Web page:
9 Jan 2017 4:47 AM GMT
We had often heard of the phrase that ‘Justice delayed is justice denied’ and this is one of the most serious problems of our justice delivery system.However, a division bench of the Delhi High Court recently gave a judgment, warning the judiciary to be cautious about being too zealous in dispensing the case, as this could also lead to denial of justice, as had happened in the appeal...
We had often heard of the phrase that ‘Justice delayed is justice denied’ and this is one of the most serious problems of our justice delivery system.
However, a division bench of the Delhi High Court recently gave a judgment, warning the judiciary to be cautious about being too zealous in dispensing the case, as this could also lead to denial of justice, as had happened in the appeal before the court.
Quoting author Lewis Carroll from Alice in Wonderland, it started the judgment as: “The hurrier I go, the behinder I get”.
The division bench, in Bright Enterprises Private Ltd & Anr V. Mj Bizcraft Llp & Anr, has set aside the judgment of learned single judge for the same reason.
While deciding on a trademark issue, a single judge bench in August last year had dismissed the suit of appellants at the admission stage without issuing summons to the defendants and gave reasons for dismissal based on his own personal research and inquiry, which the division bench said had changed the nature of the suit into inquisitorial, that ought to have been adversarial. A judge could never be a witness in a case before him.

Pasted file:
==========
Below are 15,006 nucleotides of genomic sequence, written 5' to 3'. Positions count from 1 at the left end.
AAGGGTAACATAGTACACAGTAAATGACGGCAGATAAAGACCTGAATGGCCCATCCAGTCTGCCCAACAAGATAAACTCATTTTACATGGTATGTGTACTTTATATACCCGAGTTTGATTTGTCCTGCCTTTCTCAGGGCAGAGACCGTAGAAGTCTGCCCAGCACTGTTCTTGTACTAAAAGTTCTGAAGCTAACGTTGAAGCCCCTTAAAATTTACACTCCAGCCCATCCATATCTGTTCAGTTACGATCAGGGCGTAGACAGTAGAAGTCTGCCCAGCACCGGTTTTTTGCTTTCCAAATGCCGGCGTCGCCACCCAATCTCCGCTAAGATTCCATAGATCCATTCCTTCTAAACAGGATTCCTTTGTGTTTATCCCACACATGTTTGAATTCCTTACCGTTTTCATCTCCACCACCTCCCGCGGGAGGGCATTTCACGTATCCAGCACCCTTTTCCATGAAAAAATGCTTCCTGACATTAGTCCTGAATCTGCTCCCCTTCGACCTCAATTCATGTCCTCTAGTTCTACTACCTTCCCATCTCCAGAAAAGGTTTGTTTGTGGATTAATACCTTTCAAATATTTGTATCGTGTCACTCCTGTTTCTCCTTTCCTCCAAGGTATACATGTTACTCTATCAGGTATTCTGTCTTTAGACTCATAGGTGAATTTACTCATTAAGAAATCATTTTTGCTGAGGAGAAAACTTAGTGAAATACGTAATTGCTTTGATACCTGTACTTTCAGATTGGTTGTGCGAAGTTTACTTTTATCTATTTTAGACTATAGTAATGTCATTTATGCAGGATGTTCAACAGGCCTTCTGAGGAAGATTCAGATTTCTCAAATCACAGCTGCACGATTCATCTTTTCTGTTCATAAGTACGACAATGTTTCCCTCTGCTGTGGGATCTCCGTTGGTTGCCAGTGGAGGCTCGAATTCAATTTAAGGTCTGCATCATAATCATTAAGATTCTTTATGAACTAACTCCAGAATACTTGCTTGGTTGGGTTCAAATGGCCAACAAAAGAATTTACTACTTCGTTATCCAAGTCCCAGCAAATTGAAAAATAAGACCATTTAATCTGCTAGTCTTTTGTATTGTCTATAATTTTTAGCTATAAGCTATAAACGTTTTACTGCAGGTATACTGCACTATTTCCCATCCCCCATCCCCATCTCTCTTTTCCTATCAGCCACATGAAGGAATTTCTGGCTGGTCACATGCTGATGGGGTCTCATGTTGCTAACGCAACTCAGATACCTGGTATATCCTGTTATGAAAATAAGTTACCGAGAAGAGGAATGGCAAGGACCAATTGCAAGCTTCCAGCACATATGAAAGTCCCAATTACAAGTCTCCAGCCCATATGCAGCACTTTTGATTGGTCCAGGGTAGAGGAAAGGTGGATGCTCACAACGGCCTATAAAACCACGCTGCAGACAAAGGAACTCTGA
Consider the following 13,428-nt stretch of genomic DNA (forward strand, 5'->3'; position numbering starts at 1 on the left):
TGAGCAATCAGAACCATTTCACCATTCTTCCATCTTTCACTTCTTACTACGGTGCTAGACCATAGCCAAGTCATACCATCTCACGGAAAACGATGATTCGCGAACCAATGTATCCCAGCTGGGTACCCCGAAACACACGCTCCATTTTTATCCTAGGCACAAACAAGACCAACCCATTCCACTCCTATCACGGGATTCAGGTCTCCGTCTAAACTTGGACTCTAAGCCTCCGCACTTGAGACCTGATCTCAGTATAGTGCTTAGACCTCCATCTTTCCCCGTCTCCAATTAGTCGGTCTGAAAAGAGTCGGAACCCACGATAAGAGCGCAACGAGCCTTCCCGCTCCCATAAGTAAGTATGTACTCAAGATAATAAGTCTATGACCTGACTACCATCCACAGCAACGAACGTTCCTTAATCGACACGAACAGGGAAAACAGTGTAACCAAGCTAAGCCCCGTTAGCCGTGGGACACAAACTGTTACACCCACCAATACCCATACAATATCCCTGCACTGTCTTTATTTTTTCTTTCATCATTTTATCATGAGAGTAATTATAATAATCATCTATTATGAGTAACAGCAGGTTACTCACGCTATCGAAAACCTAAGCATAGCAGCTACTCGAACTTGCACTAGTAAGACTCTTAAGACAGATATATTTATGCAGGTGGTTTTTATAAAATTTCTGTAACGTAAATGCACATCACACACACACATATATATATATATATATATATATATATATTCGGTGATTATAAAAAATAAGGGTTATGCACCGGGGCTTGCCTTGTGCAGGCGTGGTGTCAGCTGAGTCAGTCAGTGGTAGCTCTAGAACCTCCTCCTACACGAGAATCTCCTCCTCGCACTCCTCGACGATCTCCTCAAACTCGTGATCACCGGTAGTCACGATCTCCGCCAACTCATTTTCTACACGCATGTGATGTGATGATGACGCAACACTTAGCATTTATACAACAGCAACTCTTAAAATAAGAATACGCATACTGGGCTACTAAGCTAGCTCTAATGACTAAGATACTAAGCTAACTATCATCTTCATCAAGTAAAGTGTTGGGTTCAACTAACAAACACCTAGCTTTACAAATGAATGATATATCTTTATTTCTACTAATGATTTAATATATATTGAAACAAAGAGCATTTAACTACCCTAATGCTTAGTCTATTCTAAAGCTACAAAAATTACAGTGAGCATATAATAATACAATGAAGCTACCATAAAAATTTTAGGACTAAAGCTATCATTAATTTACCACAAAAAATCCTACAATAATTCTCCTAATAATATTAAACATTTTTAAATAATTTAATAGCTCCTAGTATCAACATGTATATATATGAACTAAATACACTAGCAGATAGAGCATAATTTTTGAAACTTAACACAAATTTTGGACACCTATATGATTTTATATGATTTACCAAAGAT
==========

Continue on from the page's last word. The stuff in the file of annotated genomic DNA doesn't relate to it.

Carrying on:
The respondents had contended that as per the provisions of Civil Procedure Code, the language used is that the summons ‘may’ be issued and thus, the non-issuance of summons to defendants by single judge did not render the judgment faulty. The court rejected this contention by giving its own reason that even if it is ‘may’, the proviso of the same rule states when the summons need not be issued thus, making it compulsory to issue summons in all other cases.
The court held that the provisions of the code provide for disposal of cases by summary judgment, but only after an application is made by the party.
It said, “The provisions relating to summary judgment, which enables courts to decide claims pertaining to commercial disputes without recording oral evidence, are exceptional in nature and out of the ordinary course which a normal suit has to follow.… The window for summary judgment is after the service of summons on the defendant and prior to the court framing issues in the suit.” The bench rejected the argument of the respondent that the court had suo moto power to summarily dispose of the case and observed that even if it had such power, it would be able to exercise that only during this time frame/window.
The bench of Justice Badar Durrez Ahmed and Justice Ashutosh Kumar ended the judgment with another quote by Benjamin Franklin, ‘great haste makes great waste’, thus, once again emphasising that justice must neither be denied by delivering it too late and at the same time, must not be denied by giving out such hasty decisions.
Read the Judgment here.
This article has been made possible because of financial support from Independent and Public-Spirited Media Foundation.